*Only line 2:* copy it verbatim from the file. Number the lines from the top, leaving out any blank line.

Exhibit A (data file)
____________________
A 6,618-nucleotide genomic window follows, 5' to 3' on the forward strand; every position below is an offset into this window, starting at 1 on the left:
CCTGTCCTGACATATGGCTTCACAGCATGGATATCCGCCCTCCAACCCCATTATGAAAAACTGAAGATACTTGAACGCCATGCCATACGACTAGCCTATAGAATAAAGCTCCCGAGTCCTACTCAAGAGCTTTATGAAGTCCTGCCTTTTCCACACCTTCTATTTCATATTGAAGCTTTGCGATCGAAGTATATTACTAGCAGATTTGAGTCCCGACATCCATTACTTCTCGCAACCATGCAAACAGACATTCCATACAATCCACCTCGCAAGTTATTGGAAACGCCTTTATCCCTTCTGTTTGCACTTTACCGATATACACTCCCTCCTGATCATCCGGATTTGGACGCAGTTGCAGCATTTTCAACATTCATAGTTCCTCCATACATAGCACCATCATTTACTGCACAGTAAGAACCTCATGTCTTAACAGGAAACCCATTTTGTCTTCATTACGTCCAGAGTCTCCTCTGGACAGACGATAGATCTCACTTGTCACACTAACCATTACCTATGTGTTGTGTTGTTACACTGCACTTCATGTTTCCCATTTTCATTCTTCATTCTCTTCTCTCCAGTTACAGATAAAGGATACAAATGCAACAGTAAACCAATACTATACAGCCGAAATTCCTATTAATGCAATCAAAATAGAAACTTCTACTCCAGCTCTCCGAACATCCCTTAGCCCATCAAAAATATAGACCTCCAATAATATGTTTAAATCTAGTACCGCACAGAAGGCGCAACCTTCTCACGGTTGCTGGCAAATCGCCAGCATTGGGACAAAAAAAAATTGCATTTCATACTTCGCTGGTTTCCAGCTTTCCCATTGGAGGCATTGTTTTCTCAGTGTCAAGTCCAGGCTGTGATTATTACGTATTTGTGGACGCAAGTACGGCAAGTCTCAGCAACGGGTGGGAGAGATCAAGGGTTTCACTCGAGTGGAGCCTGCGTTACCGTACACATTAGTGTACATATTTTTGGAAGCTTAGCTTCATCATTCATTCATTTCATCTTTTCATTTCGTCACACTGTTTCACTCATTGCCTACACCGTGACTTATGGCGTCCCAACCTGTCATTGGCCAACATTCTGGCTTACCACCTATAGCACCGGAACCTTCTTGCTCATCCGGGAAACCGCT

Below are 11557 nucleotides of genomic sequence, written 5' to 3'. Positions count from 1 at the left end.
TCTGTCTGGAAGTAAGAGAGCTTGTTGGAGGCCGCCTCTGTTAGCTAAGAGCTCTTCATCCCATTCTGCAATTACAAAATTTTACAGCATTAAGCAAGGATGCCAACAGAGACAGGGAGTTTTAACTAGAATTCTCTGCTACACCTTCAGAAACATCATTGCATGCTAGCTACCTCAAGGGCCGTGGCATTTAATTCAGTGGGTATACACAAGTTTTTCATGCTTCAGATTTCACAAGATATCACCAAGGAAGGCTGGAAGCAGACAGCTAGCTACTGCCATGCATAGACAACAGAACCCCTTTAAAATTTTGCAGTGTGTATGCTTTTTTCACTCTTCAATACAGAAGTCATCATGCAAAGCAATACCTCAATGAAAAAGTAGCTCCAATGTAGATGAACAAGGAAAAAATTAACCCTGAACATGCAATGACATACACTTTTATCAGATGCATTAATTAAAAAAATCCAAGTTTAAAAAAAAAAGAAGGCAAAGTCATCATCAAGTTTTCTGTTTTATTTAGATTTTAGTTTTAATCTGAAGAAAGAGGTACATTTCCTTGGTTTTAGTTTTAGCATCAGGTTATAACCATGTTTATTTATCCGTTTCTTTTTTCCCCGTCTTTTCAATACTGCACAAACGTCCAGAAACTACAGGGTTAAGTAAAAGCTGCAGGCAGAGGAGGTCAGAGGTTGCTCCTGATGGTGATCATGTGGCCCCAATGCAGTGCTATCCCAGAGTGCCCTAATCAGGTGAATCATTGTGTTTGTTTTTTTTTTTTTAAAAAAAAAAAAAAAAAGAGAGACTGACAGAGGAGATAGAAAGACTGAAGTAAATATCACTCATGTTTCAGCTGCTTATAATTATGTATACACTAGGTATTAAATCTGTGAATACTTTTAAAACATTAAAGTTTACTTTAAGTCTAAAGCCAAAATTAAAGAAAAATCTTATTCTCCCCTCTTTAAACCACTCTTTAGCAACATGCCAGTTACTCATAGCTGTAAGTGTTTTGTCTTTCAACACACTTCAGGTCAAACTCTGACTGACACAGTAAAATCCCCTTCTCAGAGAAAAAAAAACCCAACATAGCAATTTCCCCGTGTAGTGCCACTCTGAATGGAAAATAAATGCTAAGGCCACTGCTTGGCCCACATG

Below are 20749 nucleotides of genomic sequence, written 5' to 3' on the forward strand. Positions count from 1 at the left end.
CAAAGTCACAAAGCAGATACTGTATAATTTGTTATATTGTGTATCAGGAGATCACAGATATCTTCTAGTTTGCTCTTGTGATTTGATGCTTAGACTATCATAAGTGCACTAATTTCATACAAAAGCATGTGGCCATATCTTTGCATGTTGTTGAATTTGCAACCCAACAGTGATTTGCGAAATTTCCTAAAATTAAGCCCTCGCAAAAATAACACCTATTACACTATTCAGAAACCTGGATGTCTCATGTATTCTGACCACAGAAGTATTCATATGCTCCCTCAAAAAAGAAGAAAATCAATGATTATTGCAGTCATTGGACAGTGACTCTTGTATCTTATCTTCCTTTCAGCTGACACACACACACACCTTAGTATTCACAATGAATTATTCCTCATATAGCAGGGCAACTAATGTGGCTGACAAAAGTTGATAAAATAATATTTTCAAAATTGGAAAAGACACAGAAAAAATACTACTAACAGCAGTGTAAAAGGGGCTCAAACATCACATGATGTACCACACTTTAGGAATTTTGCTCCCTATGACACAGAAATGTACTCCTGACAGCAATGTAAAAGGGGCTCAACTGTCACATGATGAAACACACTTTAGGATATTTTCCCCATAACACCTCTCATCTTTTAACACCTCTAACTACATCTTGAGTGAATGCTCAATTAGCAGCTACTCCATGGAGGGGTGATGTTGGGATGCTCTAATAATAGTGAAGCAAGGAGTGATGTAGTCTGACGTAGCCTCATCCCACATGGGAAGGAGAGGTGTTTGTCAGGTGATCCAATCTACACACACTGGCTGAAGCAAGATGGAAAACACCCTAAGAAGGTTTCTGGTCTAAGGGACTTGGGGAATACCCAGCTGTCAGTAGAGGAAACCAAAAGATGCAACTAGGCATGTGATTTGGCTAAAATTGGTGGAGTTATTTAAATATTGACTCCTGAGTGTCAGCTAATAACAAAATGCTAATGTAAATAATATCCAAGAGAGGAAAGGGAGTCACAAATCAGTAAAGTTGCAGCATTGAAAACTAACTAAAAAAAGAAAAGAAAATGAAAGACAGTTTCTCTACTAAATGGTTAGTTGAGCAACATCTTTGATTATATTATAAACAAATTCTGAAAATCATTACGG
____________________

CCTGTCCTGACATATGGCTTCACAGCATGGATATCCGCCCTCCAACCCCATTATGAAAAACTGAAGATACTTGAACGCCATGCCATACGACTAGCCTATAGAATAAAGCTCCCGAGTCCTACTCAAGAGCTTTATGAAGTCCTGCCTTTTCCACACCTTCTATTTCATATTGAAGCTTTGCGATCGAAGTATATTACTAGCAGATTTGAGTCCCGACATCCATTACTTCTCGCAACCATGCAAACAGACATTCCATACAATCCACCTCGCAAGTTATTGGAAACGCCTTTATCCCTTCTGTTTGCACTTTACCGATATACACTCCCTCCTGATCATCCGGATTTGGACGCAGTTGCAGCATTTTCAACATTCATAGTTCCTCCATACATAGCACCATCATTTACTGCACAGTAAGAACCTCATGTCTTAACAGGAAACCCATTTTGTCTTCATTACGTCCAGAGTCTCCTCTGGACAGACGATAGATCTCACTTGTCACACTAACCATTACCTATGTGTTGTGTTGTTACACTGCACTTCATGTTTCCCATTTTCATTCTTCATTCTCTTCTCTCCAGTTACAGATAAAGGATACAAATGCAACAGTAAACCAATACTATACAGCCGAAATTCCTATTAATGCAATCAAAATAGAAACTTCTACTCCAGCTCTCCGAACATCCCTTAGCCCATCAAAAATATAGACCTCCAATAATATGTTTAAATCTAGTACCGCACAGAAGGCGCAACCTTCTCACGGTTGCTGGCAAATCGCCAGCATTGGGACAAAAAAAAATTGCATTTCATACTTCGCTGGTTTCCAGCTTTCCCATTGGAGGCATTGTTTTCTCAGTGTCAAGTCCAGGCTGTGATTATTACGTATTTGTGGACGCAAGTACGGCAAGTCTCAGCAACGGGTGGGAGAGATCAAGGGTTTCACTCGAGTGGAGCCTGCGTTACCGTACACATTAGTGTACATATTTTTGGAAGCTTAGCTTCATCATTCATTCATTTCATCTTTTCATTTCGTCACACTGTTTCACTCATTGCCTACACCGTGACTTATGGCGTCCCAACCTGTCATTGGCCAACATTCTGGCTTACCACCTATAGCACCGGAACCTTCTTGCTCATCCGGGAAACCGCT